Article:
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It's 100 days until the postponed Tokyo Summer Olympics. However, COVID-19 numbers are on the rise in some places and athletes due to compete in Tokyo feel that they and their concerns are not being taken seriously.
"I was totally relieved and really wanted to get out of my apartment," saber fencer Max Hartung told DW. The 31-year-old was finally able to leave after completing 10 days of quarantine and testing negative for COVID-19.
Hartung had been forced into quarantine after four of his teammates tested positive for COVID-19 following the Fencing World Cup in Budapest in March.
"I felt a bit like I was locked in a cage," he said.
The fencers became infected even though the organizers had implemented what they had thought to be an effective hygiene plan.
"We placed our trust in the organizers," Hartung said. "Even more disappointing was the fact that the even the additional protective measures we had taken were not effective."
It's not just the Fencing World Cup that has seen mass infections. At the European Athletics Indoor Championships in Torun, Poland, 50 of the 7000 participants tested positive.
One hundred days before the Tokyo Games are scheduled to open, the renewed rise in the number of infections in Europe is causing concern within the German Olympic team, said Hartung, who has served as the German athletes' spokesperson since 2017.
"We had all hoped that the spring would be better and that the first competitions would be different. The fact that there are now increased reports of infections again worries many."
Thomas Bach: There is no 'plan B'
Such concerns, said Hartung, means that there is little sign of the eager anticipation among the athletes that you would expect before a "normal" Olympics. Not just that, but there are still major uncertainties about the hygiene plan for the Tokyo Games.
"We have at this moment, no reason whatsoever to believe that the Olympic Games in Tokyo will not open on July 23 in the Olympic Stadium in Tokyo," International Olympic Committee (IOC) President Thomas Bach told Kyodo News, adding that for this reason, there was no "plan B." The reason the 67-year-old is pushing for the Games to go ahead may be primarily financial, as they promise to bring the IOC billions in revenue.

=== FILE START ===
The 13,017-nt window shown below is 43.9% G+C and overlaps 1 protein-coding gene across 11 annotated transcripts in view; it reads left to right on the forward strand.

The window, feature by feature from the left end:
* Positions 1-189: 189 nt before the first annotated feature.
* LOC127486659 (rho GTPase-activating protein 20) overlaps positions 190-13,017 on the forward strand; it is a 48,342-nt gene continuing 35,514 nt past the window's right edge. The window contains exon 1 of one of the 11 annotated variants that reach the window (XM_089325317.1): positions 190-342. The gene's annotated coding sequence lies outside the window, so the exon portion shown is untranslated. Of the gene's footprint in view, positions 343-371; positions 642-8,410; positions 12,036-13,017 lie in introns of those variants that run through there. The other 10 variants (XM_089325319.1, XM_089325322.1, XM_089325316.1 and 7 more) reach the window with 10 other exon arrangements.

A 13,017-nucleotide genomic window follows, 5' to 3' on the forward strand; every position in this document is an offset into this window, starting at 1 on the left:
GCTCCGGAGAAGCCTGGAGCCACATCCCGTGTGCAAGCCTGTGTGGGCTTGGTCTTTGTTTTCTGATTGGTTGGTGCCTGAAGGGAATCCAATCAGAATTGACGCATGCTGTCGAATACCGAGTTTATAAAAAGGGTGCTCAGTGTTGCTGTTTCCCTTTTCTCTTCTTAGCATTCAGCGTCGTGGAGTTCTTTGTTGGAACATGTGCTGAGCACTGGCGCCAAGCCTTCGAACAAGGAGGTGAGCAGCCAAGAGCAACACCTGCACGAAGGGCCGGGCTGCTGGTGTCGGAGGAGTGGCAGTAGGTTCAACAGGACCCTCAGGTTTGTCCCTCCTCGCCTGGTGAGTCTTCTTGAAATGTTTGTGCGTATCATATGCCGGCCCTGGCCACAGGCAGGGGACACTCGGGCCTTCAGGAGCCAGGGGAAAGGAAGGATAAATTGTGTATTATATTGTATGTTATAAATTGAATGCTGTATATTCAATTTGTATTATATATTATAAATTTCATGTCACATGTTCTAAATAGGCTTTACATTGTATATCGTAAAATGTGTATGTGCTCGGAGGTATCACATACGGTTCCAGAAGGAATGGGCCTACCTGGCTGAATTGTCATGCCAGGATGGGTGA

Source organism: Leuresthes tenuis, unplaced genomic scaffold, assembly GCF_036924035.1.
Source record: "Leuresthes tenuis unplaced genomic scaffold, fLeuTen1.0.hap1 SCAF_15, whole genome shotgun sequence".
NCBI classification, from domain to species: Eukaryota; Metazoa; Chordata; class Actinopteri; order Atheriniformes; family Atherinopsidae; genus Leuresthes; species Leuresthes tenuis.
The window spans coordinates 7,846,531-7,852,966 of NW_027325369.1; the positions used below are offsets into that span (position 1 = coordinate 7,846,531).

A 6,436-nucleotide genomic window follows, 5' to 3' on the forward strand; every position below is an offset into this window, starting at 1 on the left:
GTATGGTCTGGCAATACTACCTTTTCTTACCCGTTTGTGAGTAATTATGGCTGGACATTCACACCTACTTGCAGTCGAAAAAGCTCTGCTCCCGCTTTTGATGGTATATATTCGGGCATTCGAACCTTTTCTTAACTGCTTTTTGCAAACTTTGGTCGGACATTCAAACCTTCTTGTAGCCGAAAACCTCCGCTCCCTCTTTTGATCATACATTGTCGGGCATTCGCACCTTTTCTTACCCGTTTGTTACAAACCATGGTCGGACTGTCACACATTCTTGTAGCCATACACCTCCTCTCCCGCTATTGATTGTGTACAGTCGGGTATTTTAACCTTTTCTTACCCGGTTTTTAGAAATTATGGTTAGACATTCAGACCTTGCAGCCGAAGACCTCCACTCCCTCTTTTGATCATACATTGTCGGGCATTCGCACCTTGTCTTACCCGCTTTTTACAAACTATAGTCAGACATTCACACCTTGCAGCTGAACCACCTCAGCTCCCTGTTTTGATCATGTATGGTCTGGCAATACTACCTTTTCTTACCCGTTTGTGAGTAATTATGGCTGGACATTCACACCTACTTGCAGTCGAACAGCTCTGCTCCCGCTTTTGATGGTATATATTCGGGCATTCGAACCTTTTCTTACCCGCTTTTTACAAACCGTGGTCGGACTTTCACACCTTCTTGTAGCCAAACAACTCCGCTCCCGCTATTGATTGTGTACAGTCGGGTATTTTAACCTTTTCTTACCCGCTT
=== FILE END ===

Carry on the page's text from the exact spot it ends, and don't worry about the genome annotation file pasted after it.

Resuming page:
It can't come quicly enough. The postponement from 2020 to 2021 and the costs for the COVID-19 hygiene plan have driven up the bill to at least €2.3 billion ($2.74 billion). The local organizing committee expects to spend around €12.66 billion, with €760 million alone earmarked for the hygiene plan. But is that enough?
Norio Sugaya, an infectious disease expert at Keiyu Hospital in Yokohama says the Games should be canceled.
"The risks are great in Japan," the expert said. The country is "not safe at all."
The playbook doesn't say much
Is financial gain more of a priority than the health of the athletes? Quotes like Sugaya's will not make competitors feel any easier about the situation.
"There's no way I'm going to trust blindly. Along with our association 'Athletes for Germany', I want to form my own opinion and question the concepts," explains Hartung. But that is not easy at the moment, he says, because almost no information has been made available to athletes.
"The first playbook [hygiene guide for participants] doesn't yet say much about what it will look like on the ground in terms of training times or catering. Just three months before the Games, I would have liked us to have more details and also to have more say, but we haven't had that chance yet. I hope we will get more information and we can get a better picture of the situation, so that we can then hopefully travel to Japan."
The fencer considers it pivotal for the athletes to participate in the hygiene concept. Hartung says experts for viral diseases have to work on the concept, but athletes can offer advice on what is necessary to guarantee fair competition.
Hartung: ‘It will definitely be unfair'
Fair competition? The current difference in ability to train alone make fair competition in Tokyo almost impossible. In addition, some athletes are already vaccinated, but others are not. "It's a huge advantage to be vaccinated. But time to do it is running out," Hartung says.
Still, the question of equal opportunity must be asked. After all, athletes who have already been vaccinated can train normally and prepare for the competitions in Tokyo in a completely different way, while others have significantly higher hurdles to jump.
"It's definitely going to be unfair," Hartung says. "Not everyone is as fortunate as I am to have already been vaccinated as a contact of a high-priority person. Whether you can perform and be protected in Tokyo should not be left to chance. I hope vulnerable groups are vaccinated quickly and then my teammates can be vaccinated."